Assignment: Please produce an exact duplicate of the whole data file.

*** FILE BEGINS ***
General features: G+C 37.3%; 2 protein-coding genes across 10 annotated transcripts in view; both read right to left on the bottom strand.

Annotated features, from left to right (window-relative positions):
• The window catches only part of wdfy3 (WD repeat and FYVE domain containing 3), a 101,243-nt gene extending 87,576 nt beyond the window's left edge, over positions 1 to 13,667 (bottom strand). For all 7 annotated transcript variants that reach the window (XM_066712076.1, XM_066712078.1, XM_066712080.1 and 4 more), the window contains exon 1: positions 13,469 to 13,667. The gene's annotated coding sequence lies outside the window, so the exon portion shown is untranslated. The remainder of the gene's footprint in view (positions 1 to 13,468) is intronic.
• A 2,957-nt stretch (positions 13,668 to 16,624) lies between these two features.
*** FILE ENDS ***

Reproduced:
General features: G+C 37.3%; 2 protein-coding genes across 10 annotated transcripts in view; both read right to left on the bottom strand.

Annotated features, from left to right (window-relative positions):
• The window catches only part of wdfy3 (WD repeat and FYVE domain containing 3), a 101,243-nt gene extending 87,576 nt beyond the window's left edge, over positions 1 to 13,667 (bottom strand). For all 7 annotated transcript variants that reach the window (XM_066712076.1, XM_066712078.1, XM_066712080.1 and 4 more), the window contains exon 1: positions 13,469 to 13,667. The gene's annotated coding sequence lies outside the window, so the exon portion shown is untranslated. The remainder of the gene's footprint in view (positions 1 to 13,468) is intronic.
• A 2,957-nt stretch (positions 13,668 to 16,624) lies between these two features.